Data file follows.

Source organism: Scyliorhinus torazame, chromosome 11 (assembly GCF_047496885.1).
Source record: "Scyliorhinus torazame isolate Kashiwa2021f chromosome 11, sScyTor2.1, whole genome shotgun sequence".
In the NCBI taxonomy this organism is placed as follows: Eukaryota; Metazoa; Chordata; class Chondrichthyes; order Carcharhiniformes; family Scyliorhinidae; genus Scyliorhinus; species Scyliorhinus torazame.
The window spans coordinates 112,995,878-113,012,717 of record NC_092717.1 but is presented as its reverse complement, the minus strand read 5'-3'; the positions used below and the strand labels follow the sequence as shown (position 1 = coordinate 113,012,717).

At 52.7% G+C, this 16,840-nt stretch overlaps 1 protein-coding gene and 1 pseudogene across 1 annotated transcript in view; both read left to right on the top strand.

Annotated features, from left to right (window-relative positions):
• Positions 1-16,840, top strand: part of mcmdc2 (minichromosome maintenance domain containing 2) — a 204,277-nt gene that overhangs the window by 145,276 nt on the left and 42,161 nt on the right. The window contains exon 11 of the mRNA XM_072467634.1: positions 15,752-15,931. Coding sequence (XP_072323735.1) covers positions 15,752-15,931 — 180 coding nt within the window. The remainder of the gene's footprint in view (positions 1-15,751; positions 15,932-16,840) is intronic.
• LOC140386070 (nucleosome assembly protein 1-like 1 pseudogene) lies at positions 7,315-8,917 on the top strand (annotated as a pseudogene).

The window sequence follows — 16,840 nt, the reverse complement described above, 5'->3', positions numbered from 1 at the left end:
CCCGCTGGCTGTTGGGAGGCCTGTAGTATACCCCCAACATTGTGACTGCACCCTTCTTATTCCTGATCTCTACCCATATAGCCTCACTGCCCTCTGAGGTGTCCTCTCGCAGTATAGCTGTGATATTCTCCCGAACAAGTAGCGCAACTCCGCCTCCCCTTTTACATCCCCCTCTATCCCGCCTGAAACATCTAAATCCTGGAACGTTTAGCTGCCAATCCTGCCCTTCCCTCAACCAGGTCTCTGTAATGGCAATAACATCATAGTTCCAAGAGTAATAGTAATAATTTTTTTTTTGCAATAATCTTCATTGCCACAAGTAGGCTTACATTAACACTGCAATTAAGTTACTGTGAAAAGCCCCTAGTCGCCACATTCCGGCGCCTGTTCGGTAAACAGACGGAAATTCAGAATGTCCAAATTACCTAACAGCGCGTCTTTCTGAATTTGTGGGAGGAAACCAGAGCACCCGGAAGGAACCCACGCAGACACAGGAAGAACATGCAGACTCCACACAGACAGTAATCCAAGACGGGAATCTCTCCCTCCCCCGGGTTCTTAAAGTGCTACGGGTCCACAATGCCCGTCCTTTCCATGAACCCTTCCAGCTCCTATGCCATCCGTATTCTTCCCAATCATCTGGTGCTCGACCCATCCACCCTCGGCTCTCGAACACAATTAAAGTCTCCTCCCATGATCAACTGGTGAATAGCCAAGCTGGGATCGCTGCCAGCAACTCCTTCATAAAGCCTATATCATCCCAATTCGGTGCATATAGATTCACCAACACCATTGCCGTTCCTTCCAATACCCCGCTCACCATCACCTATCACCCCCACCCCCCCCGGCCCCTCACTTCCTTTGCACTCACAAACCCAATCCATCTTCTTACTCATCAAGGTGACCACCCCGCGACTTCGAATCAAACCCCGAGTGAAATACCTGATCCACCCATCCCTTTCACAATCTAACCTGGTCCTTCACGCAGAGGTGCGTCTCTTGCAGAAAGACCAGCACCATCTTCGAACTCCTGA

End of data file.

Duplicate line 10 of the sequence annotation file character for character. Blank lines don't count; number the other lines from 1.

CCCGCTGGCTGTTGGGAGGCCTGTAGTATACCCCCAACATTGTGACTGCACCCTTCTTATTCCTGATCTCTACCCATATAGCCTCACTGCCCTCTGAGGTGTCCTCTCGCAGTATAGCTGTGATATTCTCCCGAACAAGTAGCGCAACTCCGCCTCCCCTTTTACATCCCCCTCTATCCCGCCTGAAACATCTAAATCCTGGAACGTTTAGCTGCCAATCCTGCCCTTCCCTCAACCAGGTCTCTGTAATGGCAATAACATCATAGTTCCAAGAGTAATAGTAATAATTTTTTTTTTGCAATAATCTTCATTGCCACAAGTAGGCTTACATTAACACTGCAATTAAGTTACTGTGAAAAGCCCCTAGTCGCCACATTCCGGCGCCTGTTCGGTAAACAGACGGAAATTCAGAATGTCCAAATTACCTAACAGCGCGTCTTTCTGAATTTGTGGGAGGAAACCAGAGCACCCGGAAGGAACCCACGCAGACACAGGAAGAACATGCAGACTCCACACAGACAGTAATCCAAGACGGGAATCTCTCCCTCCCCCGGGTTCTTAAAGTGCTACGGGTCCACAATGCCCGTCCTTTCCATGAACCCTTCCAGCTCCTATGCCATCCGTATTCTTCCCAATCATCTGGTGCTCGACCCATCCACCCTCGGCTCTCGAACACAATTAAAGTCTCCTCCCATGATCAACTGGTGAATAGCCAAGCTGGGATCGCTGCCAGCAACTCCTTCATAAAGCCTATATCATCCCAATTCGGTGCATATAGATTCACCAACACCATTGCCGTTCCTTCCAATACCCCGCTCACCATCACCTATCACCCCCACCCCCCCCGGCCCCTCACTTCCTTTGCACTCACAAACCCAATCCATCTTCTTACTCATCAAGGTGACCACCCCGCGACTTCGAATCAAACCCCGAGTGAAATACCTGATCCACCCATCCCTTTCACAATCTAACCTGGTCCTTCACGCAGAGGTGCGTCTCTTGCAGAAAGACCAGCACCATCTTCGAACTCCTGA